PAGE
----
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    it is funny you mentioned the eyes.. yes especially ones with the black around the eye.. i find it a challenge to get the clarity of birds with the dark eyes.. i will try the spot metering just to see if i can improve that aspect.. yes i am going to follow Mr Gandhi reply today when i practice..looking forward to it..busy day ahead but i will squeeze this in no matter what.. looking forward to a new challenge and idea.. i had trouble with the D7500 flash.. sent it to nikon to be repaired.. while that camera was being repaired i started to check out the d500 and one thing led to another and i sold the d7500 for a good price.. it was mint.. especially after flash was repaired.. I was able to get a pretty good deal on the nikon d500.. my favorite camera of all the nikons was the d7100. something about that camera seemed special to me.. especially when i look back on photos.. they are impressive especially to me who was just learning.. the d500 is a great camera.. i just have to know how to use it to its full capacity.. and it is fun to learn.. just love photography ... i really enjoy the challenge and fun.. so curiosity probably was the main reason for changing cameras..
     
  6. Jeff15

    Jeff15 TPF junkie!

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    Nice shooting, keep taking lots of photographs...........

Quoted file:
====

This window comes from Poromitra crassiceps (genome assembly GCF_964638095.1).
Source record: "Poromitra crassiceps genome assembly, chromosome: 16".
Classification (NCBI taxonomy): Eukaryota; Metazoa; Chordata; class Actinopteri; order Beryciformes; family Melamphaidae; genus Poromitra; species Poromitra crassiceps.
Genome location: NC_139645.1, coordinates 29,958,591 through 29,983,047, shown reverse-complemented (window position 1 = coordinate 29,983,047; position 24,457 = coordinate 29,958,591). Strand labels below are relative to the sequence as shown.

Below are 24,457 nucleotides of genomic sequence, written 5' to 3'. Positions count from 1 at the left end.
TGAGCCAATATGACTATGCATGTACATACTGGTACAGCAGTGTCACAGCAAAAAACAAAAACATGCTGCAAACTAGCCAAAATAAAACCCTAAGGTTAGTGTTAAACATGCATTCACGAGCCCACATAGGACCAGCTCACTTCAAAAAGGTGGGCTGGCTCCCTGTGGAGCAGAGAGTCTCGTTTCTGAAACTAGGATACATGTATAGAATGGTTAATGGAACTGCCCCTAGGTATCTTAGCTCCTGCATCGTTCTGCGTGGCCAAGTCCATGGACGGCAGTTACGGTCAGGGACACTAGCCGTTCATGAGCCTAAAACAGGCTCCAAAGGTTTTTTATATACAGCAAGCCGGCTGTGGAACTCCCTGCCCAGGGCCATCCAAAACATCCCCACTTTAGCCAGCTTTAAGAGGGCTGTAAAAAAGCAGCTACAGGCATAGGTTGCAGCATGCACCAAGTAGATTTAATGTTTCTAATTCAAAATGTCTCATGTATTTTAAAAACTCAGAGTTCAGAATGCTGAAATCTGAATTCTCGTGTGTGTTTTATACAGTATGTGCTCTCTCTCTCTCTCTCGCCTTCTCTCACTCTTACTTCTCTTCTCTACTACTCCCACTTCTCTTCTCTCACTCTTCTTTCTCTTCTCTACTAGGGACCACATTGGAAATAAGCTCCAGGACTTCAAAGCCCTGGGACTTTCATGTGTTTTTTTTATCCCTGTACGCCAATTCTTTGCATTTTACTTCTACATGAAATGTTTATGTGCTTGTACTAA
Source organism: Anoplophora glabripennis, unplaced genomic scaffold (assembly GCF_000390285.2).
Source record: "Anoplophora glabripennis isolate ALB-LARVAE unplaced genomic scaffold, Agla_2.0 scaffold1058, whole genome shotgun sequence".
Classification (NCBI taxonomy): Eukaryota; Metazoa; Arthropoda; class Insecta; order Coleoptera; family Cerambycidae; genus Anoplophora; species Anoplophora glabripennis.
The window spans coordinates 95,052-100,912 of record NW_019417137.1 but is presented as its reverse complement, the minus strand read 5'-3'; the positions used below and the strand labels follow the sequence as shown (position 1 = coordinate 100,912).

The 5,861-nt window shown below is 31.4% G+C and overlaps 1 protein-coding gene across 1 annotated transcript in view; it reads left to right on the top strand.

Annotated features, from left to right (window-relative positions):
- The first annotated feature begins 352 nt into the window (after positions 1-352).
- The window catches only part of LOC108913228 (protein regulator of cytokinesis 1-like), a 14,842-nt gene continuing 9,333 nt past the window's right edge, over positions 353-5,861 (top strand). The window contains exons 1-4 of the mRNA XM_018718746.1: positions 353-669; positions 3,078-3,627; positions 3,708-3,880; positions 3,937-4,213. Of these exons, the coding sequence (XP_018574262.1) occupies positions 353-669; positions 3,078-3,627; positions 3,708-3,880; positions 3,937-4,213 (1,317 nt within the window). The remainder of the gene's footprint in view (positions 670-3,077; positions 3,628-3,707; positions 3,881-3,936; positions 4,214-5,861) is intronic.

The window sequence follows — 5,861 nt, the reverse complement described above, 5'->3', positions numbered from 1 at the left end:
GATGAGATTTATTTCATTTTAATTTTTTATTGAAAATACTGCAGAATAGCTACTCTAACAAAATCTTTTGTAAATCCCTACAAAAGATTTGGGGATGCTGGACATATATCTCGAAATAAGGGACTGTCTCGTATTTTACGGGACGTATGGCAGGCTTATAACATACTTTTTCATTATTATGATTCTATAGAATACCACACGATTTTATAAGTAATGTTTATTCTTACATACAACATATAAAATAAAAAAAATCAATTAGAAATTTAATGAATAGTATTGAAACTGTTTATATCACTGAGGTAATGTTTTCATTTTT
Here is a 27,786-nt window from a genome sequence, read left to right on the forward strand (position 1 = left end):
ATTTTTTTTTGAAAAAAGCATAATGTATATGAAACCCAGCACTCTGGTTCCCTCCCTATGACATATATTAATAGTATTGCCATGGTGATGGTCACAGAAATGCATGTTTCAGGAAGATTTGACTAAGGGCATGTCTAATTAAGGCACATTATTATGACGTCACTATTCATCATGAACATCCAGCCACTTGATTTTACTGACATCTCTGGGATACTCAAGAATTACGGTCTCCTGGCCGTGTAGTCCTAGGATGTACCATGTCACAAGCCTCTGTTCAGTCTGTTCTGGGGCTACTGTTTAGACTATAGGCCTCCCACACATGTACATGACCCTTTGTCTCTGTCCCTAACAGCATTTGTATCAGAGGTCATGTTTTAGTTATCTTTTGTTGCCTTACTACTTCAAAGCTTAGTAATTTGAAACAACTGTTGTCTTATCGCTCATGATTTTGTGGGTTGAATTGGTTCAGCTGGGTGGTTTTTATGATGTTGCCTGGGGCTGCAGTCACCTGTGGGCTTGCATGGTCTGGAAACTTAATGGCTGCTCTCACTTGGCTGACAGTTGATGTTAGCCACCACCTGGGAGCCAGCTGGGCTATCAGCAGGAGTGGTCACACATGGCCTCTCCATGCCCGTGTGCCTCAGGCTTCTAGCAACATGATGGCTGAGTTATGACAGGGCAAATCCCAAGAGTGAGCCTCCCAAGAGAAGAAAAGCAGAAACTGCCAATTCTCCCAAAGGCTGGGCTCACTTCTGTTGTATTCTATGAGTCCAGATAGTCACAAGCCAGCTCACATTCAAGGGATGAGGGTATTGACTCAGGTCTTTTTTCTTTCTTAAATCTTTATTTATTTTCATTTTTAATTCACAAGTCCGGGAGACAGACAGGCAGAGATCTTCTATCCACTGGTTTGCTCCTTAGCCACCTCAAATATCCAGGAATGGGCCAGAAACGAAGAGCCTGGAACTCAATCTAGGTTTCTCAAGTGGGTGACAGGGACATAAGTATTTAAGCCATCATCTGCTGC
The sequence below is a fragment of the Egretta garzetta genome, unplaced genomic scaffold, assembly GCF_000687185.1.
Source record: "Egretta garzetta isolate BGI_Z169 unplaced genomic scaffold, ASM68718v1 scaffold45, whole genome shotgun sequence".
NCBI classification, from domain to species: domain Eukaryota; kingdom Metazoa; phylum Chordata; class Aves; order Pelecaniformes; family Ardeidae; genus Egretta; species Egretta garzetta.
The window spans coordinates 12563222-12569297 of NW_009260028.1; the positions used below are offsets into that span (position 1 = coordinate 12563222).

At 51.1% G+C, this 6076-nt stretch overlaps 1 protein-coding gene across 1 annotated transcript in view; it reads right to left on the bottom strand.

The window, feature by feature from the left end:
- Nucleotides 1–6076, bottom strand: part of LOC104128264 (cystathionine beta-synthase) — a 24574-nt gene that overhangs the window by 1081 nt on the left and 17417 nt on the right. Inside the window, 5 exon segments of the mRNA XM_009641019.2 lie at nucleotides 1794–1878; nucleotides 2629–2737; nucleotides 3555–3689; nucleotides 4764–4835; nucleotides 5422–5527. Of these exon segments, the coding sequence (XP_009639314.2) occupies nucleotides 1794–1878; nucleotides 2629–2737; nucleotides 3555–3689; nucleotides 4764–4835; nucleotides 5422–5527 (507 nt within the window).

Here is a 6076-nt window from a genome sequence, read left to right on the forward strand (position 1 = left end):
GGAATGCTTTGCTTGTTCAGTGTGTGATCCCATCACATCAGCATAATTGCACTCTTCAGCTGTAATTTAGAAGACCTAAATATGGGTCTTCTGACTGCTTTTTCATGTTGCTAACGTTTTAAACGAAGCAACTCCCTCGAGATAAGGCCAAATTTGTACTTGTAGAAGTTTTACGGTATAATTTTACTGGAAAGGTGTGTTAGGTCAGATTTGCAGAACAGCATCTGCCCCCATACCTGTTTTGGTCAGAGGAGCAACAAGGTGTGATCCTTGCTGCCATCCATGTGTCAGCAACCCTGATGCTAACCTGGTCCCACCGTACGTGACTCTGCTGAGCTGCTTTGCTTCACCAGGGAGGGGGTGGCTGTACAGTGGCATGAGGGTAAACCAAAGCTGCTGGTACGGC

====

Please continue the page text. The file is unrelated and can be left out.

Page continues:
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  7. Photo Lady

    Photo Lady No longer a newbie, moving up!

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    thanks I intend too... so looking forward to spring.. getting tired of snow and ice photos..
     
  8. DarkShadow

    DarkShadow Birdographer Supporting Member

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    Images are really soft and lack fine detail could be over cropped or from in camera noise reduction if your shooting Jpeg, i would turn this off or to low if you are.otherwise nice start to well composed images.
     
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  9. Photo Lady

    Photo Lady No longer a newbie, moving up!

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    thank you i will do this..yesterday planned on a little fun testing new settings.. but ran out of time..today looking forward to trying all this advice.. thanks again
     
  10. zombiesniper

    zombiesniper Furtographer Extraordinaire! Supporting Member

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    Good start.

    It always takes a bit of time to get used to a new camera.
    Solarflare has given some excellent advice.


    Since you have a camera that can perform micro adjusting of focus for each lens you use I would suggest that this be step 1.
    It can be very frustrating to troubleshoot what you need to work on if the camera is continuously focusing 1" in front of your subject.

    My setting for shooting birds is normally as below.

    I shoot in manual but the basic concept can be done in Shutter or Aperture priority as well. Any other dial settings I have never used so I won't speak to them.

    Shutter speed.
    Sunny day I'll start at 1/1600.
    Cloudy day start at 1/800.

    Aperture.
    Lowest that provides a clear image. For me that's F4

    ISO Auto almost always.
    The only time I will come out of ISO auto is if the lighting is low then I'll adjust everything manually.

    Metering is spot.